Infections appear to have started to either crest or fall in some parts of the Northeast and mid-Atlantic, but hospitalizations and deaths tend to lag. (Image credit: David Goldman/AP)
Author: Rob Stein
Published: 2022-01-14 02:28 pm
The omicron surge may be starting to peak in some parts of the U.S.

Maya Goode, a COVID-19 technician, performs a test on Jessica Sanchez outside Asthenis Pharmacy in Providence, Rhode Island, on Dec. 7. Experts say infections due to the highly transmissible omicron variant may be peaking in some parts of the U.S.

David Goldman/AP

Could the massive omicron surge have started to peak?

The short answer is: Maybe. Experts say it could be peaking, at least in some places, but it is still a little too soon to tell for sure.

"It's a bit early," says Jeffrey Shaman, who studies infectious diseases at Columbia University. "But I'm hopeful things are subsiding in spots."

Infections look like they may have peaked and have even started to fall in places where omicron surged first, such as northeastern states like New York, New Jersey and Massachusetts, and parts of the mid-Atlantic, like Maryland and Washington, D.C., according to data from the Centers for Disease Control and Prevention and researchers in those states.

"I think there are hopeful signs in New York at least, perhaps Maryland also," says Justin Lessler, an epidemiologist at University of North Carolina at Chapel Hill. "But it is just extrapolating from very few data points at this point, so I would be cautious about saying things are definitely going down."

Others are more optimistic that the surge has started to peak.

"We're starting to move toward better days," says Dr. David Rubin, who runs the PolicyLab at Children's Hospital of Philadelphia. "Overall, I see lots of indications that we're moving in the right direction. I think we're just starting to turn the corner."

Rubin expects the peak will rapidly move across the country from the east coast to the west.

"We're nowhere out of the woods, but it's actually reassuring to see the kind of declines we're starting to see," he says.

The number of people flooding into emergency rooms in the Northeast is slowing, and the percentage of school staff testing positive in the Philadelphia area has dropped dramatically, Rubin says.

"That's a clear indication to us the crisis has passed," Rubin says.

Others who model the pandemic see a similar trend.

"We're about to peak in the United States and we will come down as fast as we went up," says Ali Mokdad at the University of Washington's Institute for Health Metrics and Evaluation.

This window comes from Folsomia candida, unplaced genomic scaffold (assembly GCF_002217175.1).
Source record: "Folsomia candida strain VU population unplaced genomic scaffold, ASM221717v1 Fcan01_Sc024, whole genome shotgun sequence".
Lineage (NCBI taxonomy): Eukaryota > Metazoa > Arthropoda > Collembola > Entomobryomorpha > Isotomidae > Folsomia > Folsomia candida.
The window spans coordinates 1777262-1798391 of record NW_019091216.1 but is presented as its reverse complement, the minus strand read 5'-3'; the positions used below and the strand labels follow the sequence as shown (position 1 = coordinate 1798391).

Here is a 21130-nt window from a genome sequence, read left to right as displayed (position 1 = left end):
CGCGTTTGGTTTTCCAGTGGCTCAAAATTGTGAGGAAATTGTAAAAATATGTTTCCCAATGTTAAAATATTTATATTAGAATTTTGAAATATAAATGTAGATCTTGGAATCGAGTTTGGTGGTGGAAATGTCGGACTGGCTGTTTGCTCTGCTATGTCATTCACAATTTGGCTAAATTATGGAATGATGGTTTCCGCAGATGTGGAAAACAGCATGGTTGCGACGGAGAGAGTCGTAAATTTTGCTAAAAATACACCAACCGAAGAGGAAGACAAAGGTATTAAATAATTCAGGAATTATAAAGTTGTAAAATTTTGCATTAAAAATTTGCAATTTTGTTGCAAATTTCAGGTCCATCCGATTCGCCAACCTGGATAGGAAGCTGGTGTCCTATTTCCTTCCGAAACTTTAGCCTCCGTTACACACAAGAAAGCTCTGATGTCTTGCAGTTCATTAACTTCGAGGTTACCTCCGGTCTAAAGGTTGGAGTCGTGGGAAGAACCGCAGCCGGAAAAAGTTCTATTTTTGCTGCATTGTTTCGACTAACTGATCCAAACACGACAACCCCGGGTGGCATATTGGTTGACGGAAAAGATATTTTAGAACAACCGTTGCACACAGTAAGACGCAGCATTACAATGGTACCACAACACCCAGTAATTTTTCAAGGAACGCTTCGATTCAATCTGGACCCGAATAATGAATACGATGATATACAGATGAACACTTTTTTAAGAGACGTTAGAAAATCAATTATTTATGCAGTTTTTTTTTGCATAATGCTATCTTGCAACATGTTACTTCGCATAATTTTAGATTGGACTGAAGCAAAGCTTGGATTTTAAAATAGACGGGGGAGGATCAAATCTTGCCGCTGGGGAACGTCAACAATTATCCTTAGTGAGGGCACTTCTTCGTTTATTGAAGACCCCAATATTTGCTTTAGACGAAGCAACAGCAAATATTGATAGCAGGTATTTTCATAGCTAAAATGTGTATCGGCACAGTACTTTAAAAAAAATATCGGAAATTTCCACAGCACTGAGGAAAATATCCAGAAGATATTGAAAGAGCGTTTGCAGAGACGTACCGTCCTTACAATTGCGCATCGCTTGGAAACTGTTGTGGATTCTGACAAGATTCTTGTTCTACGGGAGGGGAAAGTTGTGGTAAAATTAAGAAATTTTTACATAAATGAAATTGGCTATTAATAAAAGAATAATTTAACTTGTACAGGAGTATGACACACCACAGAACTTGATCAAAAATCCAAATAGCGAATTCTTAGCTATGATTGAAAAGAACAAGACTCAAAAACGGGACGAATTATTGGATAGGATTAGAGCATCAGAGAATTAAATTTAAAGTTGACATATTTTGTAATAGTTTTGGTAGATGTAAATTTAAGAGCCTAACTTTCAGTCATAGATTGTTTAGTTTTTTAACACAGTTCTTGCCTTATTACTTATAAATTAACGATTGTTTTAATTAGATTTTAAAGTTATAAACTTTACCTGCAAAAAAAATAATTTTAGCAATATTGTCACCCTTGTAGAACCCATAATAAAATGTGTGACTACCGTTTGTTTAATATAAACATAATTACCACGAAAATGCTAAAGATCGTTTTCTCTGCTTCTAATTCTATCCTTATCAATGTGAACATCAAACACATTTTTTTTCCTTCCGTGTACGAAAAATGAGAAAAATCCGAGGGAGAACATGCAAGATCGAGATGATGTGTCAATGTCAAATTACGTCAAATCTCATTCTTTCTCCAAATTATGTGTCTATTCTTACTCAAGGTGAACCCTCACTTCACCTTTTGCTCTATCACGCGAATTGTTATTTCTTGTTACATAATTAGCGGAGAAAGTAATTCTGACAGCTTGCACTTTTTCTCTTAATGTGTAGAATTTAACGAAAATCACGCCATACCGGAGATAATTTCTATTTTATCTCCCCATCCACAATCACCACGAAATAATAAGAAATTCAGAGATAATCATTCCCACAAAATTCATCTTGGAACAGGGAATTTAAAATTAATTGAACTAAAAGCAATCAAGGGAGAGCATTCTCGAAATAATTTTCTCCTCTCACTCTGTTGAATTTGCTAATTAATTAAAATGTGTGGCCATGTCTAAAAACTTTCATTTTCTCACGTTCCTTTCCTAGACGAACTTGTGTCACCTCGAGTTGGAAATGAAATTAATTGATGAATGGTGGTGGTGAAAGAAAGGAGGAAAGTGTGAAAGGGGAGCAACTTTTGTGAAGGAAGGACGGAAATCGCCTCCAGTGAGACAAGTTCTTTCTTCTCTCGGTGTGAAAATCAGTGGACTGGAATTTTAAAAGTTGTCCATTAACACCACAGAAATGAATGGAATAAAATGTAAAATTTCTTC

Mokdad's team estimates daily infections will peak at 1.2 million on Jan. 19, and the number of daily hospitalizations and deaths will also fall. His group estimates daily reported deaths will peak at about 1,900 each day on Jan. 24. Deaths tend to lag behind hospitalizations by a week or two.

Because omicron tends to produce milder illness, Mokdad thinks the nation needs to focus more on keeping the economy functioning through the surge — by prioritizing tests for those who need them most and enabling people who test positive to return to work as quickly as possible.

"I think we should change our approach to omicron and say, 'Let's go back to normal. Skies are not falling. Calm down. This is going to go away,' " says Mokdad. "We need to back to our normal lives."

But others are more cautious. Infections could start to rise again, especially if people start to let down their guard too quickly.

"We have seen before a turn-down only be followed by an acceleration," says Jennifer Nuzzo, an epidemiologist at Johns Hopkins University. "There's real danger in giving people the sense they can relax their worry prematurely."

Nuzzo notes that even if infections are falling, the number of people catching the virus is at record levels. That means it will take time for the situation to improve significantly.

And infections are still rising in many places — including the Midwest, says William Hanage, an epidemiologist at the Harvard T.H. Chan School of Public Health. That means the number of people eventually getting so sick they need to be hospitalized will likely rise for weeks after infections peak.

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